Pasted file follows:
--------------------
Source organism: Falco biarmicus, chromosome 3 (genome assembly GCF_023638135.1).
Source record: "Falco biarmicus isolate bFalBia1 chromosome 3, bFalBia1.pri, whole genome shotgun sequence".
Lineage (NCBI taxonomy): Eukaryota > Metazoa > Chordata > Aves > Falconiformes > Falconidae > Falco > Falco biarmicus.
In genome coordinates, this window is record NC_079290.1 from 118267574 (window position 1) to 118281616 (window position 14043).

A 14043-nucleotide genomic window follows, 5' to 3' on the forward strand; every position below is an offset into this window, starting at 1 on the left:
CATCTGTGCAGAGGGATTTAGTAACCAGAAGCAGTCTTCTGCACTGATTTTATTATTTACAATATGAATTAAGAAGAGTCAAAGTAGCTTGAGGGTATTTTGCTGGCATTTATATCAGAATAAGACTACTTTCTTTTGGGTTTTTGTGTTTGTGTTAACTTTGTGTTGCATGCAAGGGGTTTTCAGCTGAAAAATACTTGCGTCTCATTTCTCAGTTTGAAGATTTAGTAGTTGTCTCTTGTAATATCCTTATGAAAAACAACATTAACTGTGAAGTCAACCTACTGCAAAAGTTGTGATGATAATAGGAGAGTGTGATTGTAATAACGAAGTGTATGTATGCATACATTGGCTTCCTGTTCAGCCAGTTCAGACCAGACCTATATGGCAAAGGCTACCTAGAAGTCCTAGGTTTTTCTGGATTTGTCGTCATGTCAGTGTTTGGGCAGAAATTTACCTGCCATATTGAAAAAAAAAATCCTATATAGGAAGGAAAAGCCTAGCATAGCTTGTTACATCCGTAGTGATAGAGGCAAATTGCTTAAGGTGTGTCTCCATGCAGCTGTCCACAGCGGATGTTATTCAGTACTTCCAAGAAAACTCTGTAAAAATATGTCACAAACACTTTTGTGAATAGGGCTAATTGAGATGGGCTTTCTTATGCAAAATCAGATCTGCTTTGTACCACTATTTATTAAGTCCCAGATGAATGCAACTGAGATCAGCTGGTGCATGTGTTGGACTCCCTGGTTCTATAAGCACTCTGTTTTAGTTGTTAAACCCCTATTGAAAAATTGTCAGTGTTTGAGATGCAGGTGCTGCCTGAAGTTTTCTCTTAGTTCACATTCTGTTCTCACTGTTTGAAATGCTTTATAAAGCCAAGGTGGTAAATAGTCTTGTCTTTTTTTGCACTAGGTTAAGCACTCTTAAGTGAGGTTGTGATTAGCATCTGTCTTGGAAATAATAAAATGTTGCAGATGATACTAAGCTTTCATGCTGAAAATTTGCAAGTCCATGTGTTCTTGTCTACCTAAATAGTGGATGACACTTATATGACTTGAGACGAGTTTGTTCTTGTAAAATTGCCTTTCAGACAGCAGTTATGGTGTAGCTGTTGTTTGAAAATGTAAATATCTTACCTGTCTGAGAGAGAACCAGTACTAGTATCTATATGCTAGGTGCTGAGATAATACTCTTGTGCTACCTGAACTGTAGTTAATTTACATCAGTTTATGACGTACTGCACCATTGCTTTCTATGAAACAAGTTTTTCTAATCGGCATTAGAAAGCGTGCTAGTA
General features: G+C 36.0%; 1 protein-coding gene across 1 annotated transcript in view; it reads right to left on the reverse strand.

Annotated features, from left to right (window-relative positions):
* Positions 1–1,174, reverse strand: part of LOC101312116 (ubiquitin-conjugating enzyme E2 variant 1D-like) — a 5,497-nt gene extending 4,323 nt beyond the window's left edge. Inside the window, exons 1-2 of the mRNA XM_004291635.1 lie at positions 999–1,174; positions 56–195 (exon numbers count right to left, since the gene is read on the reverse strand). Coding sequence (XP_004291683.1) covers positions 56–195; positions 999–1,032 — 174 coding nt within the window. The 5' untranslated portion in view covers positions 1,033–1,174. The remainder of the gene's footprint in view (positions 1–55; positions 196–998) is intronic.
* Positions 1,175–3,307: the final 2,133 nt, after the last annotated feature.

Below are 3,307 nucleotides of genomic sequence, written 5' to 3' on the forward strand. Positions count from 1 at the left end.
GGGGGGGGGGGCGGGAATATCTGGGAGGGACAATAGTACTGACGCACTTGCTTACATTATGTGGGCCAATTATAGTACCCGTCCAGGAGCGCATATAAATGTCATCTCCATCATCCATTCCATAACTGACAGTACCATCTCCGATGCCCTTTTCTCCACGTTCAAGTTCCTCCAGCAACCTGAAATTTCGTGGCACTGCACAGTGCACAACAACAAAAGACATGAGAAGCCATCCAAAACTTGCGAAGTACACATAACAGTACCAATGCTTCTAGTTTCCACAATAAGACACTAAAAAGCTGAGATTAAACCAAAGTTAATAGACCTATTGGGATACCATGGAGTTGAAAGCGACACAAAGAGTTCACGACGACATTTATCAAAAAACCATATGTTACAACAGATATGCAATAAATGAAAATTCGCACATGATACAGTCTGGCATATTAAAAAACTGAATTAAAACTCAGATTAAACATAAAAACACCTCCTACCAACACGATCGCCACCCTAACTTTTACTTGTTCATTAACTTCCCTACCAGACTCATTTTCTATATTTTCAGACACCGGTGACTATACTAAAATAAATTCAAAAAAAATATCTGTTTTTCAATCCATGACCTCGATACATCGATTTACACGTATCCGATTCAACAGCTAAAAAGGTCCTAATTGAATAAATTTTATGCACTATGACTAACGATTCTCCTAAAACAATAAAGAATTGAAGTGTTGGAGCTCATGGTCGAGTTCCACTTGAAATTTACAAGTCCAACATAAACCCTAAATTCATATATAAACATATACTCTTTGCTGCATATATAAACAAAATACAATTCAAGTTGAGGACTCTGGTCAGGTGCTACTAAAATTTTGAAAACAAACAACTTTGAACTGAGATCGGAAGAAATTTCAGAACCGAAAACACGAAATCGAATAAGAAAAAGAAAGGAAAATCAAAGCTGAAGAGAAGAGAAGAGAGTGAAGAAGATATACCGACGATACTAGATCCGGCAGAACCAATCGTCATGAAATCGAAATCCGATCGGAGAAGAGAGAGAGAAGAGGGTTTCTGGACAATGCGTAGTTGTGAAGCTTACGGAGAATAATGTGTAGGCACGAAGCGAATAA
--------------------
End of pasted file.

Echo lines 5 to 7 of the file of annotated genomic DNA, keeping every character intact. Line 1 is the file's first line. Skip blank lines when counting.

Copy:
A 14043-nucleotide genomic window follows, 5' to 3' on the forward strand; every position below is an offset into this window, starting at 1 on the left:
CATCTGTGCAGAGGGATTTAGTAACCAGAAGCAGTCTTCTGCACTGATTTTATTATTTACAATATGAATTAAGAAGAGTCAAAGTAGCTTGAGGGTATTTTGCTGGCATTTATATCAGAATAAGACTACTTTCTTTTGGGTTTTTGTGTTTGTGTTAACTTTGTGTTGCATGCAAGGGGTTTTCAGCTGAAAAATACTTGCGTCTCATTTCTCAGTTTGAAGATTTAGTAGTTGTCTCTTGTAATATCCTTATGAAAAACAACATTAACTGTGAAGTCAACCTACTGCAAAAGTTGTGATGATAATAGGAGAGTGTGATTGTAATAACGAAGTGTATGTATGCATACATTGGCTTCCTGTTCAGCCAGTTCAGACCAGACCTATATGGCAAAGGCTACCTAGAAGTCCTAGGTTTTTCTGGATTTGTCGTCATGTCAGTGTTTGGGCAGAAATTTACCTGCCATATTGAAAAAAAAAATCCTATATAGGAAGGAAAAGCCTAGCATAGCTTGTTACATCCGTAGTGATAGAGGCAAATTGCTTAAGGTGTGTCTCCATGCAGCTGTCCACAGCGGATGTTATTCAGTACTTCCAAGAAAACTCTGTAAAAATATGTCACAAACACTTTTGTGAATAGGGCTAATTGAGATGGGCTTTCTTATGCAAAATCAGATCTGCTTTGTACCACTATTTATTAAGTCCCAGATGAATGCAACTGAGATCAGCTGGTGCATGTGTTGGACTCCCTGGTTCTATAAGCACTCTGTTTTAGTTGTTAAACCCCTATTGAAAAATTGTCAGTGTTTGAGATGCAGGTGCTGCCTGAAGTTTTCTCTTAGTTCACATTCTGTTCTCACTGTTTGAAATGCTTTATAAAGCCAAGGTGGTAAATAGTCTTGTCTTTTTTTGCACTAGGTTAAGCACTCTTAAGTGAGGTTGTGATTAGCATCTGTCTTGGAAATAATAAAATGTTGCAGATGATACTAAGCTTTCATGCTGAAAATTTGCAAGTCCATGTGTTCTTGTCTACCTAAATAGTGGATGACACTTATATGACTTGAGACGAGTTTGTTCTTGTAAAATTGCCTTTCAGACAGCAGTTATGGTGTAGCTGTTGTTTGAAAATGTAAATATCTTACCTGTCTGAGAGAGAACCAGTACTAGTATCTATATGCTAGGTGCTGAGATAATACTCTTGTGCTACCTGAACTGTAGTTAATTTACATCAGTTTATGACGTACTGCACCATTGCTTTCTATGAAACAAGTTTTTCTAATCGGCATTAGAAAGCGTGCTAGTA
General features: G+C 36.0%; 1 protein-coding gene across 1 annotated transcript in view; it reads right to left on the reverse strand.